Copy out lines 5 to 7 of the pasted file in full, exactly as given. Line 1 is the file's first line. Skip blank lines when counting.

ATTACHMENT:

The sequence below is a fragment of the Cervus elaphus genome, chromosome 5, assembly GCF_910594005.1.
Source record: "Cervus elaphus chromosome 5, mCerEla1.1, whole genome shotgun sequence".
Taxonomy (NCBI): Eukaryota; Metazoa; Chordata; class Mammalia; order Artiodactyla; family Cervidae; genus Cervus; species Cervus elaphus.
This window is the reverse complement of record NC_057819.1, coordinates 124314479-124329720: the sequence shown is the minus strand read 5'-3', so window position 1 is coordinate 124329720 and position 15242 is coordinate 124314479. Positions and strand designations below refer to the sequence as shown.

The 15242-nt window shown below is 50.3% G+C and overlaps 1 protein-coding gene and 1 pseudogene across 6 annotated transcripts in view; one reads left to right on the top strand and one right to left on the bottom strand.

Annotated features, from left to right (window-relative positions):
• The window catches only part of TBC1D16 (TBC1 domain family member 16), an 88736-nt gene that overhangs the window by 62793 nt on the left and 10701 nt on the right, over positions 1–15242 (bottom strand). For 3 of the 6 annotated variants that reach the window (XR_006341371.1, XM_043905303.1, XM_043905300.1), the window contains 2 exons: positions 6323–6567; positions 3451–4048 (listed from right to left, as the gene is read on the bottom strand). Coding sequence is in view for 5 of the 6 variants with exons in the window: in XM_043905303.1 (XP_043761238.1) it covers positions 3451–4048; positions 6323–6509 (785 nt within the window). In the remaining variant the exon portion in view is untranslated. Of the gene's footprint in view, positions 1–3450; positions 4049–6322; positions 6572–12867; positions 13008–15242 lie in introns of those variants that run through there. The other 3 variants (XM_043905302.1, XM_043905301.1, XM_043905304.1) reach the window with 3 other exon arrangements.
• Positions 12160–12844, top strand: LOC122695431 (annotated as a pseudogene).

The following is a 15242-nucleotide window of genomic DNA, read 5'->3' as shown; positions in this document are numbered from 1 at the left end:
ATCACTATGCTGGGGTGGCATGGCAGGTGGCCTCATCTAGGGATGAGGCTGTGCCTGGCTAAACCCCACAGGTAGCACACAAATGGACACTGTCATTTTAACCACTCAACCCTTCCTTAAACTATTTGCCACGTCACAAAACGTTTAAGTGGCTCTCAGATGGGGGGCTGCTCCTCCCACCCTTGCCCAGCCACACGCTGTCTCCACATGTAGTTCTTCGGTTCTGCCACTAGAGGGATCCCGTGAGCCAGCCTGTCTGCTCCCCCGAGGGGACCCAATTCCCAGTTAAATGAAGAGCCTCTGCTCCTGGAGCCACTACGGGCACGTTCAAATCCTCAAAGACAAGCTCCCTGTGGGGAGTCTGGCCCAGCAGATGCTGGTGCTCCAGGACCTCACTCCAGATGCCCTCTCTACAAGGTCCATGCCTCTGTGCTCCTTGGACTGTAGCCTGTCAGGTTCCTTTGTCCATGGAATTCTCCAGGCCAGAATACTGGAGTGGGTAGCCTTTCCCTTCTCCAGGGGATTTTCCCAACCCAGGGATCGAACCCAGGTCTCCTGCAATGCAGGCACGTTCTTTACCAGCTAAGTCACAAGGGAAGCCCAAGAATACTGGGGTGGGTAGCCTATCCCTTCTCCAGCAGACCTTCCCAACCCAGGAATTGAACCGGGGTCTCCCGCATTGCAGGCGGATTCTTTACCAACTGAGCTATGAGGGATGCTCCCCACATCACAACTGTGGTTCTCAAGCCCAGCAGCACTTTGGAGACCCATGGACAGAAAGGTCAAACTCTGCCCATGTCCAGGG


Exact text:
The 15242-nt window shown below is 50.3% G+C and overlaps 1 protein-coding gene and 1 pseudogene across 6 annotated transcripts in view; one reads left to right on the top strand and one right to left on the bottom strand.

Annotated features, from left to right (window-relative positions):
• The window catches only part of TBC1D16 (TBC1 domain family member 16), an 88736-nt gene that overhangs the window by 62793 nt on the left and 10701 nt on the right, over positions 1–15242 (bottom strand). For 3 of the 6 annotated variants that reach the window (XR_006341371.1, XM_043905303.1, XM_043905300.1), the window contains 2 exons: positions 6323–6567; positions 3451–4048 (listed from right to left, as the gene is read on the bottom strand). Coding sequence is in view for 5 of the 6 variants with exons in the window: in XM_043905303.1 (XP_043761238.1) it covers positions 3451–4048; positions 6323–6509 (785 nt within the window). In the remaining variant the exon portion in view is untranslated. Of the gene's footprint in view, positions 1–3450; positions 4049–6322; positions 6572–12867; positions 13008–15242 lie in introns of those variants that run through there. The other 3 variants (XM_043905302.1, XM_043905301.1, XM_043905304.1) reach the window with 3 other exon arrangements.